In football, they use terms like “Quarterback, Half Back, Defensive Back, Line Backer and Backups for all of the above.”  In addition to that, when you are talking about linebackers, they can be an inside line backer, outside linebacker or a middle linebacker. 
Then they start throwing in the abbreviations or ACRONYMS when they are writing about them.  Half back becomes the H back or HB. Quarterback is QB.  When it comes to the linebackers they are LB or ILB or OLB or MLB.  An offensive lineman is OL and defensive is DL, or is that Disabled List?  Are you beginning to see what I mean?
I’m not a hockey fan, but I have watched a game or two over the years.  They have terms like “In the Crease, Icing and High Sticking” just to name a few.  They have blue lines and red lines and Red Wings.  Probably if I were more familiar with the “jargon” the sport would hold more interest for me.  I’m sure tennis, soccer and any other televised sport is faced with the same unknowns.
And it’s not just sports.  By any chance, have you ever sat around and listened to a couple of X military guys talk?  BDU’s, MRE’s, MOS, NCIS, M1’s and on and on and on it goes.  It’s like they are speaking a foreign language.  Give them each a couple drinks and come back in half an hour. I’m telling you, they will still be talking military and you still won’t have a clue as to what they are discussing.  But, it will be animated and they will both be very involved in the conversation.
Then there is pool, or as it has become know in today’s world, Billiards. They have what I used to refer to as a “cripple stick.”  Of course, that’s only one of the names it was called, back in the days when billiards was still known as pool, or maybe I’m confused about that too.  Anyway, back then, it was also sometimes called a “bridge” or a “crutch.” The point being that they can all be pretty confusing to the “greenhorn.”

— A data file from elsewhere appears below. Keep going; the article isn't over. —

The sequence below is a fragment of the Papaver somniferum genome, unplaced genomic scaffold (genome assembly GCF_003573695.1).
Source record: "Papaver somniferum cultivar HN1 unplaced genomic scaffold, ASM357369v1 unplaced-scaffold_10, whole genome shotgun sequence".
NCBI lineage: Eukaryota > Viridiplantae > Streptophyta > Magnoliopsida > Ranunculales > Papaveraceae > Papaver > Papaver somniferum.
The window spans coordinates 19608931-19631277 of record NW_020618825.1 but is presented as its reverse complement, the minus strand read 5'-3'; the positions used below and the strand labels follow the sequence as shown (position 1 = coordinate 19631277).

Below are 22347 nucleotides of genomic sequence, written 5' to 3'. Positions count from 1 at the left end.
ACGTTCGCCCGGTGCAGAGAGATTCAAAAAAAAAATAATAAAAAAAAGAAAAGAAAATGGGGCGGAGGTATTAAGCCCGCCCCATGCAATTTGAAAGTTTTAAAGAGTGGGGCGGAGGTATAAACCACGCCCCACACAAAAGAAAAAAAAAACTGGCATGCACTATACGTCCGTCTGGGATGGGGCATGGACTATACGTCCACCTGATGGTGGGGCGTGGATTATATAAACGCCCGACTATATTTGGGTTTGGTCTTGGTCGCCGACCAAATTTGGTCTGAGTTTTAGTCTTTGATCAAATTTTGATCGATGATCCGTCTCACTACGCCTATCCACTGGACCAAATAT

It seems to me that there is a need for a series of dictionaries for the various sports.  Something small and pocket sized that would be convenient to carry in your pocket or in a purse.  Wouldn’t it be nice if Budweiser, Coke, Pepsi or someone who is a regular sponsor of sporting events were to put out something like that as a promotional giveaway?
Or, maybe some sharp entrapuneur could start a website where he had a series of different dictionaries available at the click of a key, each one for a different sport or industry.  Or, better yet, maybe one dictionary for all acronyms and another for all sporting terms.
Maybe you’d be able to pick your own criteria. Maybe there is already something like this available…. Who knows?  Maybe I should “GOOGLE” it?  There!  Now do you see what I mean?  Five years ago if I said I was going to “GOOGLE IT,” how many people do you think would have had a clue as to what I was talking about?  And, “Twitter and Tweeting” are even more recent.


© copyright 2010 Richard Lee King,